• K Gaythorpe*, K Abbas*, J Huber*, A Karachaliou*, N Thakkar*, K Woodruff, X Li, S Echeverria-Londono, VIMC Working Group on COVID-19 Impact on Vaccine-Preventabe Disease, M Ferrari^, ML Jackson^, K McCarthy^, TA Perkins^, C Trotter^, M Jit^. 2021. Impact of COVID-19-related disruptions to measles, meningococcal A, and yellow fever vaccination in 10 countries. eLife 10:e67023.
  • AF Brito*, LC Machado LC*, MJL Siconelli*, RJ Oidtman*, JR Fauver*, RD Carvahlo, FZ Dezordi, MR Pereira, LA deCastro-Jorge, ECM Minto, LMR Passos, CC Kalinich, ME Petrone, E Allen, G España, AT Huang, DAT Cummings, G Baele, RFO Franca^, TA Perkins^, BAL da Fonseca^, GL Wallau^, ND Grubaugh^. 2021. Lying in wait: the resurgence of dengue virus after the Zika epidemic in Brazil. Nature Communications 12:2619.
  • SM Moore, RJ Oidtman, KJ Soda, AS Siraj, RC Reiner, CM Barker, TA Perkins. 2020. Leveraging multiple data types to estimate the size of the Zika epidemic in the Americas. PLOS Neglected Tropical Diseases 14:e0008640.
  • QA ten Bosch, JM Wagman, F Castro-Llanos, NL Achee, JP Grieco, TA Perkins. 2020. Community-level impacts of spatial repellents for control of diseases vectored by Aedes aegypti mosquitoes. PLOS Computational Biology 16:1008190.
  • TA Perkins*, SM Cavany*, SM Moore*, RJ Oidtman, A Lerch, M Poterek. 2020. Estimating unobserved SARS-CoV-2 infections in the United States. Proceedings of the National Academy of Sciences 117:22597.
  • SM Cavany, G España, AL Lloyd, LA Waller, U Kitron, H Astete, WH Elson, GM Vazquez-Prokopec, TW Scott, AC Morrison, RC Reiner, TA Perkins. 2020. Optimizing the deployment of ultra-low volume and indoor residual spraying for dengue outbreak response. PLOS Computational Biology 16:e1007743.
  • G España, Y Yao, KB Anderson, MC Fitzpatrick, DL Smith, AC Morrison, A Wilder-Smith, TW Scott, TA Perkins. 2019. Model-based assessment of public health impact and cost-effectiveness of dengue vaccination following screening for prior exposure. PLOS Neglected Tropical Diseases 13:e0007482.
  • RJ Oidtman, S Lai, Z Huang, J Yang, AS Siraj, RC Reiner, AJ Tatem,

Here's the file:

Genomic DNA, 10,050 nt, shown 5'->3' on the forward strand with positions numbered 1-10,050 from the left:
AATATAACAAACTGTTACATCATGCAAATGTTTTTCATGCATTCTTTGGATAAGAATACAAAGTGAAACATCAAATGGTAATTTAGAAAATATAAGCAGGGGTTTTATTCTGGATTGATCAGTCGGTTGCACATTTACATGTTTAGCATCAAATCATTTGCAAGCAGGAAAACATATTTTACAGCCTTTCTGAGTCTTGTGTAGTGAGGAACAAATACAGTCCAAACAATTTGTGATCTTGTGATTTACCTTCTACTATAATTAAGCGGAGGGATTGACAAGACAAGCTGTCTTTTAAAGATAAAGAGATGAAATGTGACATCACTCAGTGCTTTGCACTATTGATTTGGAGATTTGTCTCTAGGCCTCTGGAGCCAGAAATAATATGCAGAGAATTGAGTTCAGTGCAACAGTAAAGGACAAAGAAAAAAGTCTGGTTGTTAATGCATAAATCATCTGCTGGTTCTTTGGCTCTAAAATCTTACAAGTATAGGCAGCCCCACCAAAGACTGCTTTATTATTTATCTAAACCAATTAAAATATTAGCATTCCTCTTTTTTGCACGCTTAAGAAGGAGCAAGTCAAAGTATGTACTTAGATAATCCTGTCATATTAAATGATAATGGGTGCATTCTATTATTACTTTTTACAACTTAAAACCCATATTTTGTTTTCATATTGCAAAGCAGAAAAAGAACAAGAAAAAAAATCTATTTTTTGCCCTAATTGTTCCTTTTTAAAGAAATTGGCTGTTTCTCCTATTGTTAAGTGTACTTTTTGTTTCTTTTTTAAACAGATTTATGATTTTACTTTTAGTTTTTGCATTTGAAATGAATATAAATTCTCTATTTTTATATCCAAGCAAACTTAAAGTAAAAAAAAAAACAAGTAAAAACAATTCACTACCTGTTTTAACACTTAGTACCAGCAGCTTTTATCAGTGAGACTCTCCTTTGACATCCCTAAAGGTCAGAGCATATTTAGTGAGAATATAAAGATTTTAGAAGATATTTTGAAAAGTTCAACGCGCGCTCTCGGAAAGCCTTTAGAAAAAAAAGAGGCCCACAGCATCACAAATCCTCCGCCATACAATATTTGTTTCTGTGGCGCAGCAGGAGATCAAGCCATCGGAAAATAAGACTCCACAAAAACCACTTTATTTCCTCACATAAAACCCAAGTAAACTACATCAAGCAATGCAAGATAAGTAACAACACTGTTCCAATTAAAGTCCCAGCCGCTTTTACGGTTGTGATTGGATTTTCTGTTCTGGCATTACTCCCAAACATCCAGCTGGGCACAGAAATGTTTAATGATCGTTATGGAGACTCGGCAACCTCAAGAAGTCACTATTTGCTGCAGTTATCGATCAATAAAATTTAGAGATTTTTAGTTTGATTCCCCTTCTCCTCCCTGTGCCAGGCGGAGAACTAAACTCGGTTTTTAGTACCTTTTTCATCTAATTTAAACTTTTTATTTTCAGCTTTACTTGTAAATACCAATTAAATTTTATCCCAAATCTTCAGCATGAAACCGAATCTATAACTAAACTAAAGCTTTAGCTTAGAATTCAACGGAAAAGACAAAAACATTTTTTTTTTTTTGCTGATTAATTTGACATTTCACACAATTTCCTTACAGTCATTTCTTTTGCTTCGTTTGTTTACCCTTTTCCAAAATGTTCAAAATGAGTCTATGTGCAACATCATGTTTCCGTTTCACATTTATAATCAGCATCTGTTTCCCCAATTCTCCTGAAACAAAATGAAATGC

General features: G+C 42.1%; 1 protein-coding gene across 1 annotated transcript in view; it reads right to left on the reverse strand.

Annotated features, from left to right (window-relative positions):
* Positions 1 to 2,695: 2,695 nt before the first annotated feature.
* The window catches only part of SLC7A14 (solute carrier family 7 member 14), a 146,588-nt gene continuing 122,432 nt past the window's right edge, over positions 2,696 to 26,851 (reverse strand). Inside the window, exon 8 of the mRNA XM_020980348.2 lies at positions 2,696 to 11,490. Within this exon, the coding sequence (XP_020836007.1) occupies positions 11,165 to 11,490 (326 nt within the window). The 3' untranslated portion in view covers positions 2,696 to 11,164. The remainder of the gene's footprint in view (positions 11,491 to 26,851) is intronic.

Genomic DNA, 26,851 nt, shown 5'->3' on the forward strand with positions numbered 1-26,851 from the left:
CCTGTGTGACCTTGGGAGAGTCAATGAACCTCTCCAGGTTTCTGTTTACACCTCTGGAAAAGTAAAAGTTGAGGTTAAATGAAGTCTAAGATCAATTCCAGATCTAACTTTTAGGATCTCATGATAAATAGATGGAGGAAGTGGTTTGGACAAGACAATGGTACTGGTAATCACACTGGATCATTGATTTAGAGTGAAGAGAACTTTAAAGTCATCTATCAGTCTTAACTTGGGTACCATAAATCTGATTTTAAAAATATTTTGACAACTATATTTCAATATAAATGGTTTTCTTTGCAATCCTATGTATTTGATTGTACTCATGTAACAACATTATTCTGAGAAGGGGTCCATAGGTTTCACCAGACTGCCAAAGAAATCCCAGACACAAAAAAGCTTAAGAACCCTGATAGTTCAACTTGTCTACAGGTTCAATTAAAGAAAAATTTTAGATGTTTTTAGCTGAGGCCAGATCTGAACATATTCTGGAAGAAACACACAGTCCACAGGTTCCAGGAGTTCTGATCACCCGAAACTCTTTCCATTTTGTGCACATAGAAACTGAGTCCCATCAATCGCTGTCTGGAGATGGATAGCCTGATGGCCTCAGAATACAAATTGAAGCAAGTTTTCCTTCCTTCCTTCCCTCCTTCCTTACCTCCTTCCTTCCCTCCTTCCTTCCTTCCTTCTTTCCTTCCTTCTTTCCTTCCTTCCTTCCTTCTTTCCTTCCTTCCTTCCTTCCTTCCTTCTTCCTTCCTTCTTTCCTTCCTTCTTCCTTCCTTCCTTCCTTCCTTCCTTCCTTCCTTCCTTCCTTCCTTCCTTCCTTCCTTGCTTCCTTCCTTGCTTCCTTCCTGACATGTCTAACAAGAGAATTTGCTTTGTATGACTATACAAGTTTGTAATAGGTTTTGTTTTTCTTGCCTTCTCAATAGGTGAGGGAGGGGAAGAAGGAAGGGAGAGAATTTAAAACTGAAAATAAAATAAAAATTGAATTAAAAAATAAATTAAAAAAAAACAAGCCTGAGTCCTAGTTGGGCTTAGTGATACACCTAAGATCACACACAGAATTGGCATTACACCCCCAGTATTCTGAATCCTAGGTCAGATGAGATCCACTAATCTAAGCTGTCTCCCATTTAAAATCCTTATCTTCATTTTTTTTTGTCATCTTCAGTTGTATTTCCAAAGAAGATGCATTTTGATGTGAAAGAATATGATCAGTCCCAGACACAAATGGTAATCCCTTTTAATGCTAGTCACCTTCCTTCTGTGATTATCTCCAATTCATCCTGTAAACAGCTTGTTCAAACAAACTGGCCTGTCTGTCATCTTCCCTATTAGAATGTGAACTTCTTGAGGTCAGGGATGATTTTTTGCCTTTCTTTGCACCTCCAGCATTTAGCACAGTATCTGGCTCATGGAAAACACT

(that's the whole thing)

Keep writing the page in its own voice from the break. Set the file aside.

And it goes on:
TA Perkins, H Yu. 2019. Inter-annual variation in seasonal dengue epidemics driven by multiple interacting factors in Guangzhou, China. Nature Communications 10:1148.
  • CBF Vogels*, C Ruckert*, SM Cavany*, TA Perkins, GD Ebel, ND Grubaugh. 2019. Arbovirus coinfection and co-transmission: a neglected public health concern? PLOS Biology 17:e3000130.
  • SM Moore, QA ten Bosch, AS Siraj, KJ Soda, G España, A Campo, S Gomez, D Salas, B Raybaud, E Wenger, P Welkhoff, TA Perkins. 2018 Local and regional dynamics of chikungunya virus transmission in Colombia: the role of mismatched spatial heterogeneity. BMC Medicine 16:152.
  • QA ten Bosch, HE Clapham, L Lambrechts, V Duoung, P Buchy, BM Althouse, AL Lloyd, LA Waller, AC Morrison, U Kitron, GM Vazquez-Prokopec, TW Scott, TA Perkins. 2018 Contributions from the silent majority dominate dengue virus transmission. PLOS Pathogens 14:e1006965.
  • S Flasche*, M Jit*, I Rodriguez-Barraquer*, L Coudeville*, M Recker*, K Koelle*, G Milne*, T Hladish*, TA Perkins*, I Dorigatti, DAT Cummings, G España, J Kelso, I Longini, J Lourenco, C Pearson, RC Reiner, Jr., NM Ferguson. 2016 The long-term safety, public health impact, and cost-effectiveness of a routine vaccination with a recombinant, live-attenuated dengue vaccine (Dengvaxia): a model comparison study. PLOS Medicine 13:e1002181.
  • TA Perkins, AS Siraj, C Warren Ruktonanchai, MUG Kraemer, AJ Tatem. 2016 Model-based projections of Zika virus infections in childbearing women in the Americas. Nature Microbiology 1:16216.